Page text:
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Look before you leap: Why politicians may have a point to be hesitant about the gains from trade

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  • Gundlach, Erich
  • de Vaal, Albert

Abstract

Economists emphasize the welfare gains of unrestricted trade, but politicians worry about the income distribution effects of increased competition. We show that the welfare gains of a trade shock become ambiguous if inaccurate information hinders optimal income redistribution with distortionary policy instruments. To be sure about the net welfare outcome of a compensated trade shock, the government must know the size of the trade shock and the corresponding size of the policy instrument that is needed to generate a balanced budget. If this is not the case, politicians may have a point when being hesitant about the gains from trade.

Suggested Citation

  • Gundlach, Erich & de Vaal, Albert, 2014. "Look before you leap: Why politicians may have a point to be hesitant about the gains from trade," Economic Systems, Elsevier, vol. 38(1), pages 89-99.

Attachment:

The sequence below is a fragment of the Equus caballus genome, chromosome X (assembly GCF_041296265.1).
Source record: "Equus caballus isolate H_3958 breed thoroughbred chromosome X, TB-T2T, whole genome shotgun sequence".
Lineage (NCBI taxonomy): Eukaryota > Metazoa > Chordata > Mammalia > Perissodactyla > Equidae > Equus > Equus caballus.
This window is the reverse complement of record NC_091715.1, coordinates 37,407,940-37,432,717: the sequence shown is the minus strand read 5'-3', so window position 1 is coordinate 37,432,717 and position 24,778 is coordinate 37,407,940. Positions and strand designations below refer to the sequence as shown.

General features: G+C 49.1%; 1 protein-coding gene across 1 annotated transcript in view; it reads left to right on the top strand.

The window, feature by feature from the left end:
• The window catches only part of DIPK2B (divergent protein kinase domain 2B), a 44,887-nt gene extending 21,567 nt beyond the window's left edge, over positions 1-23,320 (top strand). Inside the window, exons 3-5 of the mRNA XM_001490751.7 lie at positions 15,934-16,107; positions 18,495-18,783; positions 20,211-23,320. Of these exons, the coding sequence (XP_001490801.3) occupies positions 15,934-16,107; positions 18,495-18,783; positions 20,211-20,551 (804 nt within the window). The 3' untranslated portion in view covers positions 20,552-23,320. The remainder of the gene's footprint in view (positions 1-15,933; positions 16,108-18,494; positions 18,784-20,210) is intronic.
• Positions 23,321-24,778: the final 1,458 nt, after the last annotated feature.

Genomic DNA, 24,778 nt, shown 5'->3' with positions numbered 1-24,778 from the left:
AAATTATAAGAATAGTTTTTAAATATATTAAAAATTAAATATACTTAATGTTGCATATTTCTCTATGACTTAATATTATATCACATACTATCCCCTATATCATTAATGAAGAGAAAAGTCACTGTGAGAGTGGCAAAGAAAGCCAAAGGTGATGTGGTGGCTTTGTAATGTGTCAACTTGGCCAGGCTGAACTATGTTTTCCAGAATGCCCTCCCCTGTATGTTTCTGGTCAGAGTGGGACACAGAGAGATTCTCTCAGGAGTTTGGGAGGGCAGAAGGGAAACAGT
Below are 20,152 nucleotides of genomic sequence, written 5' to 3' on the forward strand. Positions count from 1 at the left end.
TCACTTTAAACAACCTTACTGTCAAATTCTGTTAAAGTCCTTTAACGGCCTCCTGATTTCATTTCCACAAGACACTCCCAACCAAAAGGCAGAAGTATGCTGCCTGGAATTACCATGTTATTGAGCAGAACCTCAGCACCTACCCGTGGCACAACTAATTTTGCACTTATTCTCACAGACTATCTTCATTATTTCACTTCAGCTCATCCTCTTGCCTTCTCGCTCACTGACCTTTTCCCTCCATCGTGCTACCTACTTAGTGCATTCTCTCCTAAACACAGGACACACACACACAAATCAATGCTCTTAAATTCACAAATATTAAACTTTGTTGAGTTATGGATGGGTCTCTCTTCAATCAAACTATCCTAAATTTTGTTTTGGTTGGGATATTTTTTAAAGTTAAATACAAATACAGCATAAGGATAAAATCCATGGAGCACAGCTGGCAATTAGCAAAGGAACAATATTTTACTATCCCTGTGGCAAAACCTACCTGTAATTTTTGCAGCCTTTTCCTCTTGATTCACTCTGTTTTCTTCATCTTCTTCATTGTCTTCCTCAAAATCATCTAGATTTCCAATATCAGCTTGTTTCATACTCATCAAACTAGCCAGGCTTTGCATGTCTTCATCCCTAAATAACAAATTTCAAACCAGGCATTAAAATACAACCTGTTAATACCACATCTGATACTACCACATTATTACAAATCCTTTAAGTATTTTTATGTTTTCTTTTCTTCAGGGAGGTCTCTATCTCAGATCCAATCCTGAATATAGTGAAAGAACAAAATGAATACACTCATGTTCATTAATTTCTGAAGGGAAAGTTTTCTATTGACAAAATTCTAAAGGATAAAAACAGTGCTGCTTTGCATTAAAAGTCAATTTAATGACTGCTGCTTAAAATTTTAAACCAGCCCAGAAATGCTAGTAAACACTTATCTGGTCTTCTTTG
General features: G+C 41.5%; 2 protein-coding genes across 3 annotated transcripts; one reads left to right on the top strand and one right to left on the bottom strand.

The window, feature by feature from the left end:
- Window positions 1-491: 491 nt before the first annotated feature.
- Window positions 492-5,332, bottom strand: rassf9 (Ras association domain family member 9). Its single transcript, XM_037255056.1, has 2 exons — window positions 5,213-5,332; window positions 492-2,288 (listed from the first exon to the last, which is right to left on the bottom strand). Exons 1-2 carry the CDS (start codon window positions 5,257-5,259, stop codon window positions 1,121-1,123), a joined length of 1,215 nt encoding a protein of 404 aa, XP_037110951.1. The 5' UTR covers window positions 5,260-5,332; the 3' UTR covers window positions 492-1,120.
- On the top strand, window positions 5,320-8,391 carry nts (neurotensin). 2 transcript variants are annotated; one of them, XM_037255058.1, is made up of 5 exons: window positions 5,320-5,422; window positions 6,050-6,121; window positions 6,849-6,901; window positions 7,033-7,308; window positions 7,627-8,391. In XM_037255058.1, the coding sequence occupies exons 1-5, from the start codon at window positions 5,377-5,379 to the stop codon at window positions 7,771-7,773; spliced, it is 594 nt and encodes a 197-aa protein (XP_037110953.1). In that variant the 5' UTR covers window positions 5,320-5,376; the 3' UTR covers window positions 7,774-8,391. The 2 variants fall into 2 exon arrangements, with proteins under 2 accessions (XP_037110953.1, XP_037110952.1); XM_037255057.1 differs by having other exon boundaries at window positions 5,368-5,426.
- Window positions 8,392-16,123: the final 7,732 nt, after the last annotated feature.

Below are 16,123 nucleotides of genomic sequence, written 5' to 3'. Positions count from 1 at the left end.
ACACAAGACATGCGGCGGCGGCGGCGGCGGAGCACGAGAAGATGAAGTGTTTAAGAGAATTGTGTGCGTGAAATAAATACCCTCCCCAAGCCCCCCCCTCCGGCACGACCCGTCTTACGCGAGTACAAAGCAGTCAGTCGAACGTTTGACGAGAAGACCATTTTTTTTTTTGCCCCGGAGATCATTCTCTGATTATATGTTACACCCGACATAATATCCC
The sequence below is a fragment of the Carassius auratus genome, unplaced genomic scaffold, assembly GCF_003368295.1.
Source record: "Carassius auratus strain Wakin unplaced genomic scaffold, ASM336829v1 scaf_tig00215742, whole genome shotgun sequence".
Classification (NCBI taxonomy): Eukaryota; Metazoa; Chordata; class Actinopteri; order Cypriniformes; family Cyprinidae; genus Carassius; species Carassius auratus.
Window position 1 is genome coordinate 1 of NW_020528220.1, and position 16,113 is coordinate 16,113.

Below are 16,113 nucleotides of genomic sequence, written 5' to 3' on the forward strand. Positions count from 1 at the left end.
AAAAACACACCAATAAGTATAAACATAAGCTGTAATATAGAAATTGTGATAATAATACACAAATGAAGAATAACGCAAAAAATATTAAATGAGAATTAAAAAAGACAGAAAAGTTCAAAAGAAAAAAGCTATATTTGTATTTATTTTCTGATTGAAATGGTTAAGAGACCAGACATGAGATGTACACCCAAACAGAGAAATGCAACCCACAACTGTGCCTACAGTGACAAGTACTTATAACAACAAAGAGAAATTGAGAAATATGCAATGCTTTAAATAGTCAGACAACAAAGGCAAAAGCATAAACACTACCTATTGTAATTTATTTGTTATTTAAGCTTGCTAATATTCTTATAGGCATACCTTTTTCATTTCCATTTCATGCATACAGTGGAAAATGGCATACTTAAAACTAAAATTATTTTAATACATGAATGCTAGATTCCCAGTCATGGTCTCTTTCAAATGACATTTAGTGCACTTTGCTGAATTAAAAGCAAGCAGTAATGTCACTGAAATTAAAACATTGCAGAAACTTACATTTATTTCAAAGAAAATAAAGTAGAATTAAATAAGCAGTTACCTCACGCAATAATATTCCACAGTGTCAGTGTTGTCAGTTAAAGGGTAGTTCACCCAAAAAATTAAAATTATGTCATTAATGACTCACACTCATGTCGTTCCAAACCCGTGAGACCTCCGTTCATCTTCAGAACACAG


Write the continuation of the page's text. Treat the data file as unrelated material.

• Handle: RePEc:eee:ecosys:v:38:y:2014:i:1:p:89-99
    DOI: 10.1016/j.ecosys.2013.07.009
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    References listed on IDEAS

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    1. Daron Acemoglu & James A. Robinson, 2013. "Economics versus Politics: Pitfalls of Policy Advice," Journal of Economic Perspectives, American Economic Association, vol. 27(2), pages 173-192, Spring.
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    More about this item

    Keywords

    Trade policy; Income distribution; Compensation schemes;

    JEL classification:

    • F13 - International Economics - - Trade - - - Trade Policy; International Trade Organizations
    • H20 - Public Economics - - Taxation, Subsidies, and Revenue - - - General

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